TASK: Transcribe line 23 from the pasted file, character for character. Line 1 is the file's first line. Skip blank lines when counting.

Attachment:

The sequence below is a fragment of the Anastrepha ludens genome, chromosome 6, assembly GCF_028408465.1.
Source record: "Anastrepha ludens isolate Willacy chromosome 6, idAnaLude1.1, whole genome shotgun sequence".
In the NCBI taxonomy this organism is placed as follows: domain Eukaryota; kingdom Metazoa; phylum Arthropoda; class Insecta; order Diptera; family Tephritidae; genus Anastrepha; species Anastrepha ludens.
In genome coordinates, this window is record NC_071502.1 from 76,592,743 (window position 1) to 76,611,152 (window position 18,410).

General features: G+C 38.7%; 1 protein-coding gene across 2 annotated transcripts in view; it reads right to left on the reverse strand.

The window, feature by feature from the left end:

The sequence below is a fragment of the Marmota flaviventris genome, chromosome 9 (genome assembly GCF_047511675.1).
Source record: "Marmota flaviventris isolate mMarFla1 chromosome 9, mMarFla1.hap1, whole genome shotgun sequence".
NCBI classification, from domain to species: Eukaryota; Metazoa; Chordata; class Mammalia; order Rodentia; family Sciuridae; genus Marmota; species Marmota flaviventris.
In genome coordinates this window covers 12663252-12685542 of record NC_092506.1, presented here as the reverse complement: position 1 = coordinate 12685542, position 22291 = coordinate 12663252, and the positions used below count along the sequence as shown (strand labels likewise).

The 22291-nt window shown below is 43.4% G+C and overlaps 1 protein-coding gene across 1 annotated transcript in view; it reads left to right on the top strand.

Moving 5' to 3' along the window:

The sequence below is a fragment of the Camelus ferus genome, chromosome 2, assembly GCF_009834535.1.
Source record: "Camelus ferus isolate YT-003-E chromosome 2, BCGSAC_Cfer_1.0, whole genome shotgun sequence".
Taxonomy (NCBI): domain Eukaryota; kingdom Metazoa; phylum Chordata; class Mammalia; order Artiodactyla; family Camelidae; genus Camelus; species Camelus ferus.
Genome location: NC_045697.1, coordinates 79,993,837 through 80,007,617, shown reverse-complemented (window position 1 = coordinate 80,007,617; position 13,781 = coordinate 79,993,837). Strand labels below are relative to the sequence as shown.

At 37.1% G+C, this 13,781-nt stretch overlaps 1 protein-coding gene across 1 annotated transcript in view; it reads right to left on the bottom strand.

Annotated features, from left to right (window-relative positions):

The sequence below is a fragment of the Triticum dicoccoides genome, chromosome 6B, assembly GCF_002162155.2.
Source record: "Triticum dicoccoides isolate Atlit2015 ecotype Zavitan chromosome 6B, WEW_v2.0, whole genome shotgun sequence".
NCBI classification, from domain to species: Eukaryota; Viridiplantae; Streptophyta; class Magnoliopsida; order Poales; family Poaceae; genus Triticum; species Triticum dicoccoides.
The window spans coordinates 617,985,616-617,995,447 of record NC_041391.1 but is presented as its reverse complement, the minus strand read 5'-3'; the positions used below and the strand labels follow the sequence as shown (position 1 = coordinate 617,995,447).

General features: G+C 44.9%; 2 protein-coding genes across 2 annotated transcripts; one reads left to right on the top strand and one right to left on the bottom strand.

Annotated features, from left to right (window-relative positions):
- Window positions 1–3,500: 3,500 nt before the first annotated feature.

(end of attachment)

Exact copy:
General features: G+C 44.9%; 2 protein-coding genes across 2 annotated transcripts; one reads left to right on the top strand and one right to left on the bottom strand.